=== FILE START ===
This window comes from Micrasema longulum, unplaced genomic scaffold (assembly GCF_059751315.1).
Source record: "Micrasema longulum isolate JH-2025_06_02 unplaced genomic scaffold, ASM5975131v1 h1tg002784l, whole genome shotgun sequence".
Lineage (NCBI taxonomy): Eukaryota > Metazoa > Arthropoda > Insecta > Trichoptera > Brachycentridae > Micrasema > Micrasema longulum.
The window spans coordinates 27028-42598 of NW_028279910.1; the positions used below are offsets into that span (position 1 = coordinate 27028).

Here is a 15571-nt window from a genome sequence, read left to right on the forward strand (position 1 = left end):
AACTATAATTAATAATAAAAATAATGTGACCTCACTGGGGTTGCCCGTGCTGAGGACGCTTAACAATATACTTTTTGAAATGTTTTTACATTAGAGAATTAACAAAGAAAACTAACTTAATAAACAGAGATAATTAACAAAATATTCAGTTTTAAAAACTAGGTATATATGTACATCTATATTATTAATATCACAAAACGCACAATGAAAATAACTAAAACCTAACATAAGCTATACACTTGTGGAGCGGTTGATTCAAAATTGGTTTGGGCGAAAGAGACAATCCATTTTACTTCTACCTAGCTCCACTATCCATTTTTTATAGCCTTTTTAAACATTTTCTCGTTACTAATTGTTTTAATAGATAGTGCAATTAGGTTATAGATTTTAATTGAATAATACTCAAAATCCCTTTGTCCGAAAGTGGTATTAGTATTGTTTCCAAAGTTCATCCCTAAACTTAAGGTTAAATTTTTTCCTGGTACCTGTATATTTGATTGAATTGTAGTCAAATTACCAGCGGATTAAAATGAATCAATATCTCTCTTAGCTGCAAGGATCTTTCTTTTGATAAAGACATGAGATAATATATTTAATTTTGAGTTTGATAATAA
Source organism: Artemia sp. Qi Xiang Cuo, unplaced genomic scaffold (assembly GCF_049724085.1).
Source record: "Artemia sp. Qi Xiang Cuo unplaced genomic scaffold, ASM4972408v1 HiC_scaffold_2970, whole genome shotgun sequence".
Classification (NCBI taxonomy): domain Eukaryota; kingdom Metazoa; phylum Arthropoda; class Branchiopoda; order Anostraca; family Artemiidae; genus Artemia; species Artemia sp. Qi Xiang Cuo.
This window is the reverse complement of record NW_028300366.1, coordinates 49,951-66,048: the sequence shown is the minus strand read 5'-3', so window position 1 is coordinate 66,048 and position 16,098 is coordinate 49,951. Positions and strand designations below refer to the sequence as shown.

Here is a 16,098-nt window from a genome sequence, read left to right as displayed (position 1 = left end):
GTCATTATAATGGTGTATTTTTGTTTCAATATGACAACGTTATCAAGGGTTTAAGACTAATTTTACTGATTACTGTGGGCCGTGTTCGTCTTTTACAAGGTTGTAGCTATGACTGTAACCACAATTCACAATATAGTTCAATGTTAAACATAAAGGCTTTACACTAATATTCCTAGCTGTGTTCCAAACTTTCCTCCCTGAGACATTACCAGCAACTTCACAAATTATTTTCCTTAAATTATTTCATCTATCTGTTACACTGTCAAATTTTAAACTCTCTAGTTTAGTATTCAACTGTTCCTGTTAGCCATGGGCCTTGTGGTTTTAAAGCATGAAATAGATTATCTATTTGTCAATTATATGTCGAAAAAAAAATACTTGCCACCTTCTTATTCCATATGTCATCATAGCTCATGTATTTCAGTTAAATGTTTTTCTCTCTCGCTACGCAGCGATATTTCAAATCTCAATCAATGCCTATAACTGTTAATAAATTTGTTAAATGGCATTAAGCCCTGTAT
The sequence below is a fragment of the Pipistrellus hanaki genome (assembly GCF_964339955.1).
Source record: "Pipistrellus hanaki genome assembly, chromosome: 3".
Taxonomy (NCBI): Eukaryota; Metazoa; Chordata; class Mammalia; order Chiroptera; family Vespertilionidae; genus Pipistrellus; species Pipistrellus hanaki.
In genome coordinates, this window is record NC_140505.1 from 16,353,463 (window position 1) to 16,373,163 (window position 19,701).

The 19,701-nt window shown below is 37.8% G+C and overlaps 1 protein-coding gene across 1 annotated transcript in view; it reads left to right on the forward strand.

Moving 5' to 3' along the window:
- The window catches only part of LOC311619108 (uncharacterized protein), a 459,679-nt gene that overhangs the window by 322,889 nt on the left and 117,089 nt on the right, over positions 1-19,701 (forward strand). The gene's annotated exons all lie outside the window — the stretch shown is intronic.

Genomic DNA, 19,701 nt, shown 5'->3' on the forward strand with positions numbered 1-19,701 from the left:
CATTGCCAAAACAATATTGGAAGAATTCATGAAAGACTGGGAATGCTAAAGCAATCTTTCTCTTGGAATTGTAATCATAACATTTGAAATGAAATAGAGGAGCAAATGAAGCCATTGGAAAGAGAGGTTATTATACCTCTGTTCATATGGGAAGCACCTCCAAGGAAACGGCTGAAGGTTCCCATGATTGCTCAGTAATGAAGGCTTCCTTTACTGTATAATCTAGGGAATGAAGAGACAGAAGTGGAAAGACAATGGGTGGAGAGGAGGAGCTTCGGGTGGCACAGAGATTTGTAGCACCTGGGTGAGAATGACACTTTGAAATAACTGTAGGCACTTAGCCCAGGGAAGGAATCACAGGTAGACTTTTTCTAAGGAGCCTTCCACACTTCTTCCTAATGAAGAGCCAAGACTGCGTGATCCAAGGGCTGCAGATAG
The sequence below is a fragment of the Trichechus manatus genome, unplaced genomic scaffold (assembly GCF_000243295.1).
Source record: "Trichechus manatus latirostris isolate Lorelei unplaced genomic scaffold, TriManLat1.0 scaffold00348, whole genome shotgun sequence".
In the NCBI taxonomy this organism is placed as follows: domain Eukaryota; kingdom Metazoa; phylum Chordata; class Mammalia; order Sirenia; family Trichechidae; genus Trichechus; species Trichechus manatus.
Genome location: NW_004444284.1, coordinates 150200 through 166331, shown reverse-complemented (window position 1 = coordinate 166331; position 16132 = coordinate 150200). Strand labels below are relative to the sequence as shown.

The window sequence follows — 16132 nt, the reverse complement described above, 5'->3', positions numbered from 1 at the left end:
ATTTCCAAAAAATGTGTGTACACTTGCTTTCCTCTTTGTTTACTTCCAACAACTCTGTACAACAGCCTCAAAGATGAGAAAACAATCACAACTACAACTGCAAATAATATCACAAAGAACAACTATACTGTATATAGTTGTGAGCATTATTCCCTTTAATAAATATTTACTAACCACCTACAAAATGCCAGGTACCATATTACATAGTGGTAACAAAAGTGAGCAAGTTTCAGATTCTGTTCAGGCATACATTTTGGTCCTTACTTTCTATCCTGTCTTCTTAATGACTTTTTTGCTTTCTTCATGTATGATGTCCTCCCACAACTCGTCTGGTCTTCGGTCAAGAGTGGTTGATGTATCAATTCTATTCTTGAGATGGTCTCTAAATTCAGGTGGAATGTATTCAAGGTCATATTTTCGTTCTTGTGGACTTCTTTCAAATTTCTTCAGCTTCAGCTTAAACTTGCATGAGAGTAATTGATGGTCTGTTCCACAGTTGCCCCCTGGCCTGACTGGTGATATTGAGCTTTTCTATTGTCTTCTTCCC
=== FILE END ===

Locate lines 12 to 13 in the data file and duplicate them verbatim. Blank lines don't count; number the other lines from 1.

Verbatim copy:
GTCATTATAATGGTGTATTTTTGTTTCAATATGACAACGTTATCAAGGGTTTAAGACTAATTTTACTGATTACTGTGGGCCGTGTTCGTCTTTTACAAGGTTGTAGCTATGACTGTAACCACAATTCACAATATAGTTCAATGTTAAACATAAAGGCTTTACACTAATATTCCTAGCTGTGTTCCAAACTTTCCTCCCTGAGACATTACCAGCAACTTCACAAATTATTTTCCTTAAATTATTTCATCTATCTGTTACACTGTCAAATTTTAAACTCTCTAGTTTAGTATTCAACTGTTCCTGTTAGCCATGGGCCTTGTGGTTTTAAAGCATGAAATAGATTATCTATTTGTCAATTATATGTCGAAAAAAAAATACTTGCCACCTTCTTATTCCATATGTCATCATAGCTCATGTATTTCAGTTAAATGTTTTTCTCTCTCGCTACGCAGCGATATTTCAAATCTCAATCAATGCCTATAACTGTTAATAAATTTGTTAAATGGCATTAAGCCCTGTAT
The sequence below is a fragment of the Pipistrellus hanaki genome (assembly GCF_964339955.1).